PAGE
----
For those of us who live in Powell, we don’t need a statewide test to tell us that our kids are special. We see that everyday, not just in the classroom, but also in the ways they rally around …
For those of us who live in Powell, we don’t need a statewide test to tell us that our kids are special. We see that everyday, not just in the classroom, but also in the ways they rally around each other, especially to support a classmate who was severely injured in a recent wreck.
Confirmation of Powell’s exceptional kids came from the state last week, as the Wyoming Department of Education recognized Park County School District No. 1 for its high-achieving students. The department recently notified the Powell district that its students ranked in the top five in every subject tested in WY-TOPP, the new statewide assessment.
As Superintendent Jay Curtis noted, the district’s success is not an accident. It takes a lot of hard work — from students to a wide range of school staff — to achieve such high scores.
While it’s great news to celebrate, we’re also glad Powell schools don’t make WY-TOPP results their only focus.
“It’s just what kids choose to show us on one day of the year,” Curtis said last week, “and we’re worried about what they do 365 days of the year.”
Schools’ concern for the whole child — including their social and emotional wellbeing — is so vital. Great educators are those who strive to do what’s best for all kids, and not just what’s best for test scores. Powell schools show that when a student’s needs are put first, academic success often follows.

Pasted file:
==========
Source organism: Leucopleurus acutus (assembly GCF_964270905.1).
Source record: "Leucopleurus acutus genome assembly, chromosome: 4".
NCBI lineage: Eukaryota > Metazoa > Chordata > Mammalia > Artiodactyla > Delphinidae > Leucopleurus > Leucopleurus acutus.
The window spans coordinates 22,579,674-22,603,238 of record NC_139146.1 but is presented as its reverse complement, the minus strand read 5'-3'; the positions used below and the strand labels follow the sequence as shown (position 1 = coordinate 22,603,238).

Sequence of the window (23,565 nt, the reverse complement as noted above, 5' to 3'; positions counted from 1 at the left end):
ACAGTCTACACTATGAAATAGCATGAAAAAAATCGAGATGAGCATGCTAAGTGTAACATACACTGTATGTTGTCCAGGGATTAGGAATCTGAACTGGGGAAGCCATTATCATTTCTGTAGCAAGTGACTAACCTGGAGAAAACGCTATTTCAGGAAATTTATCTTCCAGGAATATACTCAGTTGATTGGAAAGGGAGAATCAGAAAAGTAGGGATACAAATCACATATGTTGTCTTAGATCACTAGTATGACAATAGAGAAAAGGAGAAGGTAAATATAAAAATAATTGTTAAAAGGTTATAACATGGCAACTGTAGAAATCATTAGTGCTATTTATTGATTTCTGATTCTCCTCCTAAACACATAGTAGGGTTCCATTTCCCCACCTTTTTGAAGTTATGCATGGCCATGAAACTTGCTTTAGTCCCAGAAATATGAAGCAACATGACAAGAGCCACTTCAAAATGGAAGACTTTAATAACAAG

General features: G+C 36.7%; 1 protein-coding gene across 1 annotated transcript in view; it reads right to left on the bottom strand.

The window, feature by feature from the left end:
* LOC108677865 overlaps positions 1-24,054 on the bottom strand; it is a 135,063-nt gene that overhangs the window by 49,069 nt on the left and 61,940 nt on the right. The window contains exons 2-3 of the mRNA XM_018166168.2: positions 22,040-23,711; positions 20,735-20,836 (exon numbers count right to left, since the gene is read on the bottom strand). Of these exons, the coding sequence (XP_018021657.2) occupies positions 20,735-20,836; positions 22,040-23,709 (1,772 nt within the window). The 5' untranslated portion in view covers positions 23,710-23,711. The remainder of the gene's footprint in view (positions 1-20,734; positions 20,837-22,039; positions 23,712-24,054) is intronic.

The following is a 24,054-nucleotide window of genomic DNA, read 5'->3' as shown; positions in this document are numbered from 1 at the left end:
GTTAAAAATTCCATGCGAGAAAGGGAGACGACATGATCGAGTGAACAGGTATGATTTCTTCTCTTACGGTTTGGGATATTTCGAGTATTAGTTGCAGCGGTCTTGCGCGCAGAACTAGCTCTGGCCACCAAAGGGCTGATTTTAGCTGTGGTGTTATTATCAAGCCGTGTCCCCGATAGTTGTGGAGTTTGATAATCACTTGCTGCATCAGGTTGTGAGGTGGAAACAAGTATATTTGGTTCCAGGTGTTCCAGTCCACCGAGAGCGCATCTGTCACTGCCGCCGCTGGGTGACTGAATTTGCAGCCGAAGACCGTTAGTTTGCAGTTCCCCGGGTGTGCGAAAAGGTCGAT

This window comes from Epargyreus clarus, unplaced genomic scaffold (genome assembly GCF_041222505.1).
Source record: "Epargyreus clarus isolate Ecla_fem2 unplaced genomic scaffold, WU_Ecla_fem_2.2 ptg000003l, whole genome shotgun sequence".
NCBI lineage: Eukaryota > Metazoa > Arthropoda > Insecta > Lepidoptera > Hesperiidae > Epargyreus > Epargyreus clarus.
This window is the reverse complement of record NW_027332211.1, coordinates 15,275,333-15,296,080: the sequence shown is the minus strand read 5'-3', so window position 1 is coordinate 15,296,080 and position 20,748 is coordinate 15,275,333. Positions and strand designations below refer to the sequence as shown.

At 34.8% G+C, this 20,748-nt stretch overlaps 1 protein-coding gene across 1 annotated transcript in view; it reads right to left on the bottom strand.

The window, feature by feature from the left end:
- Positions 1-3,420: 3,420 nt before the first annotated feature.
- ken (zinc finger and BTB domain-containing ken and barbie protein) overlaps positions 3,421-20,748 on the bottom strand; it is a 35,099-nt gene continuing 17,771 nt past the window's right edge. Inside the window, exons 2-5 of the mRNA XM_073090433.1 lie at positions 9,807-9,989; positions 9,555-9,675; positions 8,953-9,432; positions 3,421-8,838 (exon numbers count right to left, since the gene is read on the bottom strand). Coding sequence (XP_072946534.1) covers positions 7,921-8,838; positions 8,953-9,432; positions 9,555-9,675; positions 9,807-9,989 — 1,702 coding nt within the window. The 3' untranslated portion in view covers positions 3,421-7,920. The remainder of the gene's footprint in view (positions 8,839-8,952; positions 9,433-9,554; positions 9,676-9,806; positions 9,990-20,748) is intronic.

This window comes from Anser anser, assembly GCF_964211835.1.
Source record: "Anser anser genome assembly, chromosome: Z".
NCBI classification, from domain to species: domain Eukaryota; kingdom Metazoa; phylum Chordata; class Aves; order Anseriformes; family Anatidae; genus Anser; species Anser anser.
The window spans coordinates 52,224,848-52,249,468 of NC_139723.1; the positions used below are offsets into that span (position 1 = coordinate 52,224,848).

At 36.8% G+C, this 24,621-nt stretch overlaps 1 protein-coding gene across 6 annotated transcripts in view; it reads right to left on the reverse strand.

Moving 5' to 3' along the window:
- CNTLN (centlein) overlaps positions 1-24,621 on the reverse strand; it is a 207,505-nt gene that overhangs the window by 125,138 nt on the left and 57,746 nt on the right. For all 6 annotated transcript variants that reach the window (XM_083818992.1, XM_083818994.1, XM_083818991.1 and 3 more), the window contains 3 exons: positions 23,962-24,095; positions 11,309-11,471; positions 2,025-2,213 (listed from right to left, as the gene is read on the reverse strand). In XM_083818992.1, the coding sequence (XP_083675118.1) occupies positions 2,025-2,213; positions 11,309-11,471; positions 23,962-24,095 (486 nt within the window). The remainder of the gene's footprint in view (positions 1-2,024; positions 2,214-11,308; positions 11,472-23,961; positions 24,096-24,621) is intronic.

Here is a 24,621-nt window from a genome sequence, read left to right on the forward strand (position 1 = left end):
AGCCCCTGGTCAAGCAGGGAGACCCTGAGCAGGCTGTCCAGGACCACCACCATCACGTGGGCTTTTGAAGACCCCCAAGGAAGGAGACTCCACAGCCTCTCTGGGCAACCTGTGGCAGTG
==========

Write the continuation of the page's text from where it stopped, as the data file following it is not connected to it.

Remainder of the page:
We’re also glad to see the state moving forward with a better assessment to track students’ progress. Educators said PAWS, the previous statewide assessment, had undergone so many changes over the years that it wasn’t an apples-to-apples comparison from one year to the next.
As former Superintendent Kevin Mitchell said in 2014, “They’ve changed this test [PAWS] enough so that the data is unreliable to us. There’s other data we look at trend-wise to see if we’re doing what we need to, but it’s never PAWS.”
With a successful second year of WY-TOPP in the books, we encourage state officials to maintain it as a consistent statewide assessment for Wyoming schools. While test scores aren’t everything, the results do help Powell educators better understand how they can assist students who are struggling academically.
We know student achievement comes in many forms — from academics to athletics to activities. It also comes in the form of character, and in the past week, we have seen many reasons why Powell students make us proud.